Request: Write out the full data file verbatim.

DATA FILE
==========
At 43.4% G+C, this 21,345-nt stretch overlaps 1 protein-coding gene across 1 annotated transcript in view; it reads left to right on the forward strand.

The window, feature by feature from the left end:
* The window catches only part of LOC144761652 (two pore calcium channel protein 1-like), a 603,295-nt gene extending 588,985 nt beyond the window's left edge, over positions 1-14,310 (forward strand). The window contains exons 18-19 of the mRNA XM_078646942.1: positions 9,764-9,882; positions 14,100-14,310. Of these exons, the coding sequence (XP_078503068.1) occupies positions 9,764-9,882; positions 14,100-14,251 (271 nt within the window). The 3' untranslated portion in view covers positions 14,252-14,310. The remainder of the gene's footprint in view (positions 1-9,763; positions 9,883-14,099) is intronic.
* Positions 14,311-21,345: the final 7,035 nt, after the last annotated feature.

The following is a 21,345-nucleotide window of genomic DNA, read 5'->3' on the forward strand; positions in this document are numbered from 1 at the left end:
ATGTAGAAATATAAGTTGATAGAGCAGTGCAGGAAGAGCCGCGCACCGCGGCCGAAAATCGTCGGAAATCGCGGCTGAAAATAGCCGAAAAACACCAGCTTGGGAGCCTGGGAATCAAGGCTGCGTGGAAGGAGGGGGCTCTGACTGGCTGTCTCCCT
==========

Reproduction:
At 43.4% G+C, this 21,345-nt stretch overlaps 1 protein-coding gene across 1 annotated transcript in view; it reads left to right on the forward strand.

The window, feature by feature from the left end:
* The window catches only part of LOC144761652 (two pore calcium channel protein 1-like), a 603,295-nt gene extending 588,985 nt beyond the window's left edge, over positions 1-14,310 (forward strand). The window contains exons 18-19 of the mRNA XM_078646942.1: positions 9,764-9,882; positions 14,100-14,310. Of these exons, the coding sequence (XP_078503068.1) occupies positions 9,764-9,882; positions 14,100-14,251 (271 nt within the window). The 3' untranslated portion in view covers positions 14,252-14,310. The remainder of the gene's footprint in view (positions 1-9,763; positions 9,883-14,099) is intronic.
* Positions 14,311-21,345: the final 7,035 nt, after the last annotated feature.

The following is a 21,345-nucleotide window of genomic DNA, read 5'->3' on the forward strand; positions in this document are numbered from 1 at the left end:
ATGTAGAAATATAAGTTGATAGAGCAGTGCAGGAAGAGCCGCGCACCGCGGCCGAAAATCGTCGGAAATCGCGGCTGAAAATAGCCGAAAAACACCAGCTTGGGAGCCTGGGAATCAAGGCTGCGTGGAAGGAGGGGGCTCTGACTGGCTGTCTCCCT